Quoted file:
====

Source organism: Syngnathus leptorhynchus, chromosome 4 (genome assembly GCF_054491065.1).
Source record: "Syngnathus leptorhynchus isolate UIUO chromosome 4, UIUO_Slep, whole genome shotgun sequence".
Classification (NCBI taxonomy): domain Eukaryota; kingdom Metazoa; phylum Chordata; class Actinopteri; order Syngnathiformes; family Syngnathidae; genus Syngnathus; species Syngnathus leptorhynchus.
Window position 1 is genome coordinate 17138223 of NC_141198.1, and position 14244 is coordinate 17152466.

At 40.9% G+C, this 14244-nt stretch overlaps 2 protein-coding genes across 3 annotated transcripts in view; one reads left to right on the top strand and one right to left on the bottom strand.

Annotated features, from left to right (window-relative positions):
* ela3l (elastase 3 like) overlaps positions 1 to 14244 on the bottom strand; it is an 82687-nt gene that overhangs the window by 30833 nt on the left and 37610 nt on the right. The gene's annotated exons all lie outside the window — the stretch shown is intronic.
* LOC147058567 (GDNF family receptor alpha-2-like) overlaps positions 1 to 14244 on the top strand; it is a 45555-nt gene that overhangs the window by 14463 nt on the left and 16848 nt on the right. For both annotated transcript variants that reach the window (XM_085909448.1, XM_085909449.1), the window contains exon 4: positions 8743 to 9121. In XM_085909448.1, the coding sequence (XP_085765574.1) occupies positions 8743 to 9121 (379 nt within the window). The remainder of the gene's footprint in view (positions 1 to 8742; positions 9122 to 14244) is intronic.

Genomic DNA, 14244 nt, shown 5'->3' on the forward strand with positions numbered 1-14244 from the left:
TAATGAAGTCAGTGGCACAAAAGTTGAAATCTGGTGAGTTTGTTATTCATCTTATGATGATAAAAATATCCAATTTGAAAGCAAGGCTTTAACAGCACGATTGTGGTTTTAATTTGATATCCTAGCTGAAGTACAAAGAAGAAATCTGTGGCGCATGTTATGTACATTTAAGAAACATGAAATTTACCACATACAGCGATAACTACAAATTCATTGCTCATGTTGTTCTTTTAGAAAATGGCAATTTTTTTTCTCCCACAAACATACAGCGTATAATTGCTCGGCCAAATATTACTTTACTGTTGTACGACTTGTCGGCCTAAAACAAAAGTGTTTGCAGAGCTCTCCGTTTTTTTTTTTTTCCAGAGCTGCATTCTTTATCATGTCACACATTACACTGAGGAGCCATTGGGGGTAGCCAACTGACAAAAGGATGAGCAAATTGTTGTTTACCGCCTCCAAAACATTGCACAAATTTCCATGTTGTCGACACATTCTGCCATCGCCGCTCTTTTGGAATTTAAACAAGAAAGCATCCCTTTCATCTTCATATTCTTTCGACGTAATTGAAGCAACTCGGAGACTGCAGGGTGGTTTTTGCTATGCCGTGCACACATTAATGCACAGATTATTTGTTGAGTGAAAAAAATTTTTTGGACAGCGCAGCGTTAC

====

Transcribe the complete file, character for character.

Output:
Source organism: Syngnathus leptorhynchus, chromosome 4 (genome assembly GCF_054491065.1).
Source record: "Syngnathus leptorhynchus isolate UIUO chromosome 4, UIUO_Slep, whole genome shotgun sequence".
Classification (NCBI taxonomy): domain Eukaryota; kingdom Metazoa; phylum Chordata; class Actinopteri; order Syngnathiformes; family Syngnathidae; genus Syngnathus; species Syngnathus leptorhynchus.
Window position 1 is genome coordinate 17138223 of NC_141198.1, and position 14244 is coordinate 17152466.

At 40.9% G+C, this 14244-nt stretch overlaps 2 protein-coding genes across 3 annotated transcripts in view; one reads left to right on the top strand and one right to left on the bottom strand.

Annotated features, from left to right (window-relative positions):
* ela3l (elastase 3 like) overlaps positions 1 to 14244 on the bottom strand; it is an 82687-nt gene that overhangs the window by 30833 nt on the left and 37610 nt on the right. The gene's annotated exons all lie outside the window — the stretch shown is intronic.
* LOC147058567 (GDNF family receptor alpha-2-like) overlaps positions 1 to 14244 on the top strand; it is a 45555-nt gene that overhangs the window by 14463 nt on the left and 16848 nt on the right. For both annotated transcript variants that reach the window (XM_085909448.1, XM_085909449.1), the window contains exon 4: positions 8743 to 9121. In XM_085909448.1, the coding sequence (XP_085765574.1) occupies positions 8743 to 9121 (379 nt within the window). The remainder of the gene's footprint in view (positions 1 to 8742; positions 9122 to 14244) is intronic.

Genomic DNA, 14244 nt, shown 5'->3' on the forward strand with positions numbered 1-14244 from the left:
TAATGAAGTCAGTGGCACAAAAGTTGAAATCTGGTGAGTTTGTTATTCATCTTATGATGATAAAAATATCCAATTTGAAAGCAAGGCTTTAACAGCACGATTGTGGTTTTAATTTGATATCCTAGCTGAAGTACAAAGAAGAAATCTGTGGCGCATGTTATGTACATTTAAGAAACATGAAATTTACCACATACAGCGATAACTACAAATTCATTGCTCATGTTGTTCTTTTAGAAAATGGCAATTTTTTTTCTCCCACAAACATACAGCGTATAATTGCTCGGCCAAATATTACTTTACTGTTGTACGACTTGTCGGCCTAAAACAAAAGTGTTTGCAGAGCTCTCCGTTTTTTTTTTTTTCCAGAGCTGCATTCTTTATCATGTCACACATTACACTGAGGAGCCATTGGGGGTAGCCAACTGACAAAAGGATGAGCAAATTGTTGTTTACCGCCTCCAAAACATTGCACAAATTTCCATGTTGTCGACACATTCTGCCATCGCCGCTCTTTTGGAATTTAAACAAGAAAGCATCCCTTTCATCTTCATATTCTTTCGACGTAATTGAAGCAACTCGGAGACTGCAGGGTGGTTTTTGCTATGCCGTGCACACATTAATGCACAGATTATTTGTTGAGTGAAAAAAATTTTTTGGACAGCGCAGCGTTAC